What Is Summer Slide?
The summer slide refers to the loss of learning that happens to children over the course of the summer. Research shows kids can lose as much as two to three months of reading and math skills over the summer, with lower income kids losing even more.
What does all of this mean? It means teachers spend valuable time at the beginning of the school year reteaching and reviewing concepts students already learned. Now we are adding a global pandemic to this equation and we have an even greater need to keep children engaged and learning.
What can you, as a parent, do to prevent the summer slide in these most interesting of circumstances? Here are several brain-gain activities that can help your children retain what they have learned while also preparing them for the school year ahead:
Set aside time each day for your children to read. Many libraries and bookstores offer free summer reading programs where your children can earn free books. With social distancing in place, many also offer online opportunities to build literacy skills. Be sure to let children pick out what they want to read in order to keep them interested.
Specific Skill Work
Another way to stop summer learning loss is to have your children practice working on specific concepts each day for a short period of time. One way you can do this is by using the Summer Bridge Activities® Workbooks. Each leveled workbook presents 12 weeks of daily 15-minute exercises. Not only do these exercises review skills your children learned in school, but they also provide preparation for the next grade. Outdoor activities and science experiments are included as bonuses. These books are leveled for grades K–8 and include suggested books that your children can read or you can read to them.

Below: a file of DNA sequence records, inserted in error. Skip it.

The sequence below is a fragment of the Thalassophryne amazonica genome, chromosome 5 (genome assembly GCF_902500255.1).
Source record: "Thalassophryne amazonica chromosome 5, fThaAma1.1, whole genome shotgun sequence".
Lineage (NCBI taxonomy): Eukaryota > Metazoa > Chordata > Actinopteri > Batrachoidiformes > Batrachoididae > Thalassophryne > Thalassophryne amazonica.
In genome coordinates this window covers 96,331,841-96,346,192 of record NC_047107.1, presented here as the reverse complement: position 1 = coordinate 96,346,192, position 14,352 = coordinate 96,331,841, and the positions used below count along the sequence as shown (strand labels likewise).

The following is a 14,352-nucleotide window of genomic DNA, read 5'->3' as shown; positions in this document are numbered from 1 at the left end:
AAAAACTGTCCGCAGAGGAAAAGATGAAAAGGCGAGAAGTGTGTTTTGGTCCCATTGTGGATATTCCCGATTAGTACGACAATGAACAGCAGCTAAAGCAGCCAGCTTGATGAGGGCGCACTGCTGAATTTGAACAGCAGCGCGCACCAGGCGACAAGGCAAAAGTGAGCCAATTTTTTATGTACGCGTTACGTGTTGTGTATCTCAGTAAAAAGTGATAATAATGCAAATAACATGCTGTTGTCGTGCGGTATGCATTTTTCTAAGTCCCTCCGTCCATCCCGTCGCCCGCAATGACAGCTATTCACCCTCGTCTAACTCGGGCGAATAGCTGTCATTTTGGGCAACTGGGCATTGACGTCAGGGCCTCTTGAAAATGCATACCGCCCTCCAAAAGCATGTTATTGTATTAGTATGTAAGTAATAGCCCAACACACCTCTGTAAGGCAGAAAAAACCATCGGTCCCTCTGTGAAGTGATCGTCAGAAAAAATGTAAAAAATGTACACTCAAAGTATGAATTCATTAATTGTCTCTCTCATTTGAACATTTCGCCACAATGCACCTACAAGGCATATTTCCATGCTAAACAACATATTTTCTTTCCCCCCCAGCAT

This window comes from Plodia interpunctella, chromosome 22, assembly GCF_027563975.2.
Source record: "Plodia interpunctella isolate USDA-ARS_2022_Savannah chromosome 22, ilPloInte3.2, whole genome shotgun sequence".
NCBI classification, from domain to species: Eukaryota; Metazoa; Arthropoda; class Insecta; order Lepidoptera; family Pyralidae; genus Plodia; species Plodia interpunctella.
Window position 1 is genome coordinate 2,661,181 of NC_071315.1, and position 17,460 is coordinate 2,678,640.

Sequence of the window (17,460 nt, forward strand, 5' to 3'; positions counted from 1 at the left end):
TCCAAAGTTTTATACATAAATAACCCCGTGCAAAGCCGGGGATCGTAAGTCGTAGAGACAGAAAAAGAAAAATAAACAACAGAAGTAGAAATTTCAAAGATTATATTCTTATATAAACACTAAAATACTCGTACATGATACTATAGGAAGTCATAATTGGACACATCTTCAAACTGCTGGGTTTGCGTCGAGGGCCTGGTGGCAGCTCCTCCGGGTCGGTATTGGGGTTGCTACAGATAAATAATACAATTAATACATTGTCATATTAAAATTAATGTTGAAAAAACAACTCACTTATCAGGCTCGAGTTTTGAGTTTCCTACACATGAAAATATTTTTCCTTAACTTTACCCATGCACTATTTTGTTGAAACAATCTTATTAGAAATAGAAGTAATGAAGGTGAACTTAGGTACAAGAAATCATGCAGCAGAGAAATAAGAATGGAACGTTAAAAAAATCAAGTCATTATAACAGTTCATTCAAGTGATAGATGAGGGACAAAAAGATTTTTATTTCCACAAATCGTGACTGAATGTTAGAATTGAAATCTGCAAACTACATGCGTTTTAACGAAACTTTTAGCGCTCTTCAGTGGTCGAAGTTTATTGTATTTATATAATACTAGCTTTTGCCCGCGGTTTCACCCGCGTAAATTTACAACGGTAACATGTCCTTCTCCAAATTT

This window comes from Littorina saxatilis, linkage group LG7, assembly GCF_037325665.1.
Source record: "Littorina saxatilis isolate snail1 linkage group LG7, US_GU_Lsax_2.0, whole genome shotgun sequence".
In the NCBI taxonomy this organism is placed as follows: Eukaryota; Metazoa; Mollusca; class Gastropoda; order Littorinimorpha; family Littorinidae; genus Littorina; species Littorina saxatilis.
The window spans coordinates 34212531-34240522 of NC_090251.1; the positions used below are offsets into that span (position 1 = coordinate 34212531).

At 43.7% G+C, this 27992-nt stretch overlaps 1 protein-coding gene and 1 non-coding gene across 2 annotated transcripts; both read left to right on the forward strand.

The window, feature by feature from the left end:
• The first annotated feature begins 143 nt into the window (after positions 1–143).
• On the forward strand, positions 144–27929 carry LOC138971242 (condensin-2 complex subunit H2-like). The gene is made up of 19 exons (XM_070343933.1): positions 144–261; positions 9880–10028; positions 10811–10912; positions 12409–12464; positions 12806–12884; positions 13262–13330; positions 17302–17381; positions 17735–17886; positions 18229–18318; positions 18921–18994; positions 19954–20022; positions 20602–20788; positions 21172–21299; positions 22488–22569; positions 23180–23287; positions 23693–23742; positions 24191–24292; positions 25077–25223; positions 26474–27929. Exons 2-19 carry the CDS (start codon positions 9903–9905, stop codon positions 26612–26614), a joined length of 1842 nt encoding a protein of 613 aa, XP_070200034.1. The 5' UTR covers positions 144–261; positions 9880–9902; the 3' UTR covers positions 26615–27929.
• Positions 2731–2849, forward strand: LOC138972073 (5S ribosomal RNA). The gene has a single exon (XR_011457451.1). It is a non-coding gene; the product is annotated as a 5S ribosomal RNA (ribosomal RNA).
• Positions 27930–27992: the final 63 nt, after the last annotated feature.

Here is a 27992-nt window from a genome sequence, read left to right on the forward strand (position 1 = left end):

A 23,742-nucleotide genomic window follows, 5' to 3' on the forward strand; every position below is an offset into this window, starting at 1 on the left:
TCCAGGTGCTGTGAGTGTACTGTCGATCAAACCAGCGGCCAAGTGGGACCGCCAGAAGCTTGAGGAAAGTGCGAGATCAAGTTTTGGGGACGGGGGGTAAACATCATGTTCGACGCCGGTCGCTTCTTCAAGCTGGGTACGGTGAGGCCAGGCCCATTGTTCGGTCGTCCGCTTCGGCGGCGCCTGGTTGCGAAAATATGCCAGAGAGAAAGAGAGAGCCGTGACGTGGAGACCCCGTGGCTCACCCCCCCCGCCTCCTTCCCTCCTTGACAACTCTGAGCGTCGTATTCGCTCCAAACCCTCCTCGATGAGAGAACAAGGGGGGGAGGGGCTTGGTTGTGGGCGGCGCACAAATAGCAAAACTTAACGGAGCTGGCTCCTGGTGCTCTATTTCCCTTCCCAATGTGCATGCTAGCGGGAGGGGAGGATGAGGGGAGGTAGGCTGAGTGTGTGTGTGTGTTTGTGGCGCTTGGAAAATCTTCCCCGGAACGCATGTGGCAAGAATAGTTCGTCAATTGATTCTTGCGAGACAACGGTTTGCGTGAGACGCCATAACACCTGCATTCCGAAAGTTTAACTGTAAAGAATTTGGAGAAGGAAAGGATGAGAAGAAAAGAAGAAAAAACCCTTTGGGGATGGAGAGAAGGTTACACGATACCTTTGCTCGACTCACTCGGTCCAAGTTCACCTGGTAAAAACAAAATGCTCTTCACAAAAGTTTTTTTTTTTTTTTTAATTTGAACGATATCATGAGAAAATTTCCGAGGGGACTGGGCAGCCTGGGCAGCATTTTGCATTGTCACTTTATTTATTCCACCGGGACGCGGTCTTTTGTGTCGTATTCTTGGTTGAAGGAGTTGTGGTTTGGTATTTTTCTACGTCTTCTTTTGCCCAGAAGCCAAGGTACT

Even if you don’t visit a historical site, you introduce new ideas and learning experiences on that trip to the beach, the mountains, or even grandma’s house. Science and history are everywhere. Tell your children about your summer adventures as a child. Explore the different vegetation in the mountains. Figure out which country is straight across the ocean from where you are.
Engage your children in helping to plan your trip even if it’s an imaginary one. Where will we go? How many miles away is it? How long will it take to get there? Should we fly or drive? This is real-world problem solving and allows your children to work alongside you, which is something they will love!
Have conversations with your children. These seem to be limited during the school year, so make up for lost time. Find out what your children are thinking about the world around them. Share what your thoughts are. Get to know each other better.
This is one of the best things you can have your children do. Engage in play—it’s the way young children learn. It promotes thinking and imagination in children. They don’t need lots of toys. It’s even better if they make their own. They’re learning and playing at the same time.